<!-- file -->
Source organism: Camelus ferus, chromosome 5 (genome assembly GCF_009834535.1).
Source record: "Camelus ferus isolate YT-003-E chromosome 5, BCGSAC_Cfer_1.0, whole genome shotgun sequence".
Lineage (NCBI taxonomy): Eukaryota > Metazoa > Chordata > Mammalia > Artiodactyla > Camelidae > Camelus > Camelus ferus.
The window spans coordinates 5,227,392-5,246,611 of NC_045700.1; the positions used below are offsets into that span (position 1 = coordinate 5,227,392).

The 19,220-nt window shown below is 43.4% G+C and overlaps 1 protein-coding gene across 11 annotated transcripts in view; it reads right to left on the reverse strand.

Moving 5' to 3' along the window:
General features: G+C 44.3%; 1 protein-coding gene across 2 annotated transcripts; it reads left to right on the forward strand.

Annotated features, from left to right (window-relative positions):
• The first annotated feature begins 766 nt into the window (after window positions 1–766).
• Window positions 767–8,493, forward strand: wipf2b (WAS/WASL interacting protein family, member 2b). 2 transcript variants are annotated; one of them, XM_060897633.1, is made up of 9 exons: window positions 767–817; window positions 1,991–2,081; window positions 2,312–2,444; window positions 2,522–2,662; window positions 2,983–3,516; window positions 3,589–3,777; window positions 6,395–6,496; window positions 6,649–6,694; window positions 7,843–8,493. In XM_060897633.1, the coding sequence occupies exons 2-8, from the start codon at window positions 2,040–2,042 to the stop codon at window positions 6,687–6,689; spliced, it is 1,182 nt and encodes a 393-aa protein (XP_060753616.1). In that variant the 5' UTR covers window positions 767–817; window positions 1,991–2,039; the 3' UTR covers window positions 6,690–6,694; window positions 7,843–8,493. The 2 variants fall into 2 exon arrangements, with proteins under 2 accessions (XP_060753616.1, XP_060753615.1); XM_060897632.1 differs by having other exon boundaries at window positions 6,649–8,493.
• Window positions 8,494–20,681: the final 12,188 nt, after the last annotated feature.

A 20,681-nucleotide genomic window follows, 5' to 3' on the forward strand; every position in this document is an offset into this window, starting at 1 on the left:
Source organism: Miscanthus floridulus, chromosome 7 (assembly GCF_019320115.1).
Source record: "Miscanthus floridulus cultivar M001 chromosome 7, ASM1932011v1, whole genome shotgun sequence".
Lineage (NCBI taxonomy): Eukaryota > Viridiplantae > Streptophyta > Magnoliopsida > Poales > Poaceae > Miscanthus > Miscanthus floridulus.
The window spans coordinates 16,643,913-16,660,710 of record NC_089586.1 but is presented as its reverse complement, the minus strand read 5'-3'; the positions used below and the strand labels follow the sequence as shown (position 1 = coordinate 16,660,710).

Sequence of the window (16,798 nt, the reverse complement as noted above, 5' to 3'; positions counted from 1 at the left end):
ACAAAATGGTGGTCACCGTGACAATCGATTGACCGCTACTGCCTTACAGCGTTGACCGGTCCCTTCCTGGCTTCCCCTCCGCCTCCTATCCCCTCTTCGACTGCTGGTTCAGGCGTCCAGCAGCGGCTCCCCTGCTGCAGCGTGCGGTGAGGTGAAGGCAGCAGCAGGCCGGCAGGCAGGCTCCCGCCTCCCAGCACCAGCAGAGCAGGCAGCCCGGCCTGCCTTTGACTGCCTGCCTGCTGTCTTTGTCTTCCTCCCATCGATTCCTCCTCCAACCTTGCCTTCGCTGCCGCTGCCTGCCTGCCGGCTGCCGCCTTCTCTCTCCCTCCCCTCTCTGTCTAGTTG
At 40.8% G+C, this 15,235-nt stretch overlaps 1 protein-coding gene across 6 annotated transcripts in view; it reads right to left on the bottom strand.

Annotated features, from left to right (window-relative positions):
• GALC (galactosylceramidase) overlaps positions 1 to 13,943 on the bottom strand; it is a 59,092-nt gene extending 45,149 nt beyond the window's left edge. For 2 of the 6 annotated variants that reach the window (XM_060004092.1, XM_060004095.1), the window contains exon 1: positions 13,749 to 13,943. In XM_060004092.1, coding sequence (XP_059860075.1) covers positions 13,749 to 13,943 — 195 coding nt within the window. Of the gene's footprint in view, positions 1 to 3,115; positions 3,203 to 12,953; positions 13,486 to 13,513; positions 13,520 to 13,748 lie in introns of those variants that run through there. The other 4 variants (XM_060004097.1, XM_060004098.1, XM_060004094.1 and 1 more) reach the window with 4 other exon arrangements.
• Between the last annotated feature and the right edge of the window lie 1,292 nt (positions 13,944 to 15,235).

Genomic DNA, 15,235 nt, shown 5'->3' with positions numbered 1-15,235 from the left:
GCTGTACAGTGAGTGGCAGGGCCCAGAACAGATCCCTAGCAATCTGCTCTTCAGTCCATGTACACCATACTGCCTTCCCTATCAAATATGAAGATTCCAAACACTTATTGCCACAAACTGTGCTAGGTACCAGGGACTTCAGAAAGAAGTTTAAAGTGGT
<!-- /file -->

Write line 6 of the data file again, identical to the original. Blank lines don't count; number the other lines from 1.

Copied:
Moving 5' to 3' along the window: